Orla M. Conneely

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Although progesterone has been recognized as essential for the establishment and maintenance of pregnancy, this steroid hormone has been recently implicated to have a functional role in a number of other reproductive events. The physiological effects of progesterone are mediated by the progesterone receptor (PR), a member of the nuclear receptor superfamily(More)
Nurr1 is a member of the nuclear receptor superfamily of transcription factors that is expressed predominantly in the central nervous system, including developing and mature dopaminergic neurons. Recent studies have demonstrated that Nurr1 is essential for the induction of phenotypic markers of ventral mid-brain dopaminergic neurons whose generation is(More)
The mesencephalic dopaminergic (mesDA) system is involved in many brain functions including motor control and motivated behaviour, and is of clinical importance because of its implication in psychiatric disorders and Parkinson's disease. Nurr1, a member of the nuclear hormone receptor superfamily of transcription factors, is essential for establishing the(More)
Progesterone (P) regulates female reproduction via two nuclear receptors, PR-A and PR-B. Although both receptors display overlapping and distinct transcription regulatory properties, their individual physiological roles are unclear. To address the physiological role of PR-A, we generated a mouse model in which expression of PR-B was specifically ablated(More)
Lactoferrin (LF) is a member of the transferrin family that is expressed and secreted by glandular epithelial cells and is found in the secondary granules of neutrophils. Originally viewed as an iron-binding protein in milk, with bacteriostatic properties, it is becoming increasingly evident that LF is a multifunctional protein to which several(More)
The present study was designed to examine the role of the nurr1/nur77 subfamily of nuclear receptor transcription factors in the regulation of the hypothalamic/pituitary/adrenal axis at the neuroendocrine level. We demonstrate that this nuclear receptor subfamily can regulate the expression of the CRF and POMC genes by interacting with a specific cis-acting(More)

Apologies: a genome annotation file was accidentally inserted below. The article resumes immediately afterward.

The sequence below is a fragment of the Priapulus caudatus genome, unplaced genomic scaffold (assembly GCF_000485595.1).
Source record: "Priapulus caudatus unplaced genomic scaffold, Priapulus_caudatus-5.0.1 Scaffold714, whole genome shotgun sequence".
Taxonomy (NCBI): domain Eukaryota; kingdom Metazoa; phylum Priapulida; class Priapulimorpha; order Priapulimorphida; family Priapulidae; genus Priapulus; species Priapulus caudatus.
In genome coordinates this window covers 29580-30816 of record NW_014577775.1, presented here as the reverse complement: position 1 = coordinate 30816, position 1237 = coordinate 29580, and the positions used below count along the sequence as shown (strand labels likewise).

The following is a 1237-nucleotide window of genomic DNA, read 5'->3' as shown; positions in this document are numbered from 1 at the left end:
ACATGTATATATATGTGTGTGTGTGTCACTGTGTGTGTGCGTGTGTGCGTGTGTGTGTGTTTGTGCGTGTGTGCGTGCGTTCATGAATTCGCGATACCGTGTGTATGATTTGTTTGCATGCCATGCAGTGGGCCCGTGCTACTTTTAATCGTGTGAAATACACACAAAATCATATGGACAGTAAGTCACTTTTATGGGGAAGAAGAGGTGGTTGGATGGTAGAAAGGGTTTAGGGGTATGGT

The current view of how steroid hormone receptors affect gene transcription is that these receptors, on binding ligand, change to a state in which they can interact with chromatin and regulate transcription of target genes. Receptor activation is believed to be dependent only on this ligand-binding event. Selected steroid hormone receptors can be activated(More)
Full-term pregnancy early in reproductive life is protective against breast cancer in women. Pregnancy also provides protection in animals against carcinogen-induced breast cancer, and this protection can be mimicked by using the hormones estrogen and progesterone. The molecular mechanisms that form the basis for this protective effect have not been(More)
Progesterone plays a central coordinate role in diverse reproductive events associated with establishment and maintenance of pregnancy. In humans and other vertebrates, the biological activities of progesterone are mediated by two proteins, A (PR-A) and B (PR-B) that arise from the same gene and function as progesterone activated transcription factors that(More)
Mice carrying a null mutation of the progesterone receptor gene exhibit several reproductive abnormalities, including anovulation, attenuated lordotic behavior, uterine hyperplasia, and lack of mammary gland development. The hormonal correlates of these abnormalities are unknown, however, and were the focus of these studies. Serum samples from female(More)